Four years later, the Affordable Care Act, a.k.a. Obamacare, was signed into law by President Barack Obama. Unsurprisingly since that landmark legislation, the U.S. healthcare system has continued to spiral out of control. And as of this writing, amid recent news of crumbling state healthcare exchanges and word of the largest insurer’s anticipated exit from the program, Obamacare is arguably on life support. This has led to calls on the part of a small but vocal lobby to discard this failing model and pursue instead a fresh set of free market healthcare strategies.

A friend of mine who was frustrated by the lack of affordable options, turned me on to TruPrice, a startup firm seeking to develop a real alternative to the current healthcare crisis. Founder and President Mark Gantner believes that the current ACA model is unsustainable and that without alternatives, it will result in louder calls for a single payer system. In his view, this represents a significant constitutional threat; one that has the potential to erode the basis of personal freedoms upon which this country was founded.

A More Fair Approach to Fair Use

2000px-US-CopyrightOffice-Seal.svgIntellectual property law in the U.S. has not aged so gracefully with the development of internet content publishing. Obviously, this development could not have been foreseen until the very recent past, so it comes as no surprise. As usual though, the law is slow to adapt to the fast-paced changes that society at large is facing today.

Fair use is an aspect of IP law that has particularly caused issues in our modern ‘cut-and-paste culture. The confusion is detrimental to most of the important parts of U.S. copyright law, which is not always clearly defined anyway, and is often misunderstood. Fair use compliance is by nature something that can’t be quantitatively measured, which has turned out to be both an asset and a liability for those seeking protection under its wing. I believe the lawmakers behind IP laws recognized that a simplistic rubric for defining fair use could not ably address the nuances and complexities inherent in the issue, and that it must be dealt with on a case-by-case basis. This gives those appealing for fair use designation the opportunity to defend themselves and their work. The downside is that it gives full discretion to the court.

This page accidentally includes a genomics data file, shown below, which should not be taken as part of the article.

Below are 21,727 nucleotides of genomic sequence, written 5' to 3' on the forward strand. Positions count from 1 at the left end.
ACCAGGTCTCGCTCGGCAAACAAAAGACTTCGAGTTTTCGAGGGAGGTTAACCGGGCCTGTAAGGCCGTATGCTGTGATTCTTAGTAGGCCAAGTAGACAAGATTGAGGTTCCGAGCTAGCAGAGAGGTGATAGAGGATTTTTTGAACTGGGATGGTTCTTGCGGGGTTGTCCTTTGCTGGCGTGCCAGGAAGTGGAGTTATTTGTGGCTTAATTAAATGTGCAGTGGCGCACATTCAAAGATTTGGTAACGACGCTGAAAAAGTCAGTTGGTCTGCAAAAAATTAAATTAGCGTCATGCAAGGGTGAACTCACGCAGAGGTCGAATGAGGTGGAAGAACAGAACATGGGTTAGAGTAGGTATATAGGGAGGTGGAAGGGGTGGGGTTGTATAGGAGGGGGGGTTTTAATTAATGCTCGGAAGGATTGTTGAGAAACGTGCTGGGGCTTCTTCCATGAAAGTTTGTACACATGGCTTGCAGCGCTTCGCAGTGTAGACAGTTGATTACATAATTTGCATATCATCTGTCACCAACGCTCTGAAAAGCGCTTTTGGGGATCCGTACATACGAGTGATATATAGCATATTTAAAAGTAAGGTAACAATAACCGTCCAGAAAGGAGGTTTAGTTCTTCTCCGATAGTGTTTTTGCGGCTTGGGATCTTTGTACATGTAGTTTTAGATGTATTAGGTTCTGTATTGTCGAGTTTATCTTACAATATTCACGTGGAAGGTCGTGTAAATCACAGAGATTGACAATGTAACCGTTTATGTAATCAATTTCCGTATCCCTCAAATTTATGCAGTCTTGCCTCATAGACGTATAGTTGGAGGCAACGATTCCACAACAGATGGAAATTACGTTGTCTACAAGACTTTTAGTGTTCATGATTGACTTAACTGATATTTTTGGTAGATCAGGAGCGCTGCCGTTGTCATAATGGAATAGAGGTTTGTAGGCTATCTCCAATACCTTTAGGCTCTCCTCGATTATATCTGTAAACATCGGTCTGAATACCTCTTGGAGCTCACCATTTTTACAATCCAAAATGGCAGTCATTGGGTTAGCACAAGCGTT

In this internet age, there is so much content being produced and distributed that it’s not at all feasible to deal with intellectual property disputes on a case-by-case basis anymore. Copyright infringement is handled by computers running algorithms which alleviate people from having to do the grunt work, but are incapable of handling the nuanced and flexible nature of fair use laws. Copyright has always been ‘opt out’ by default, but until now the drawbacks of such a system have not been completely evident.

So in response to the problem, Youtube is announcing that they will provide legal services for select videos which fall victim to indiscriminate removal over copyright charges. Youtube has become a platform that is especially plagued by these issues. Hundreds of videos are uploaded to Youtube every minute by everyday internet users, many of whom will make use of copyrighted materials such as music, pictures or movie scenes. I’m sure most of us have clicked on a Youtube link only to receive a ‘content unavailable’ message, at least several times in our lives.

The number of small insignificant cases vastly outnumbers the large critical cases since now anyone (including many who have limited knowledge of copyright law and fair use) can upload content through platforms like Youtube. It’s safe to assume that most of the videos removed are not important enough to warrant legal action by the parties whose IP is potentially being infringed upon. Those same videos, therefore, are probably also the products of people who don’t have the means to take countermeasures. Making a case for fair use can be complicated and costly. The ‘opt out’ nature of copyright as it stands means that the cases not worth looking into will always be ruled in favor of the copyright holder unless an appeal to fair use is made, which discourages the legitimate use of copyrighted material for creative or educational purposes. This is antithetical to the original intent of copyright law, which was to encourage the production of new intellectual property.

This policy of ‘guilty until proven innocent’ is also damaging to sites like Youtube, for whom it is in the best interest to encourage content creation and to make users feel free to upload videos.

In the best case scenario, Youtube would be able to provide legal service for all users, but this is clearly not possible, considering the scale of such an undertaking. An undisclosed Youtube publisher, quoted in the ZDNet article linked above, noted that it’s a step in the right direction, but implementing an ‘innocent until proven guilty’ mandate would go much further towards finding a solution, since it is not possible for Youtube to offer protection for all users.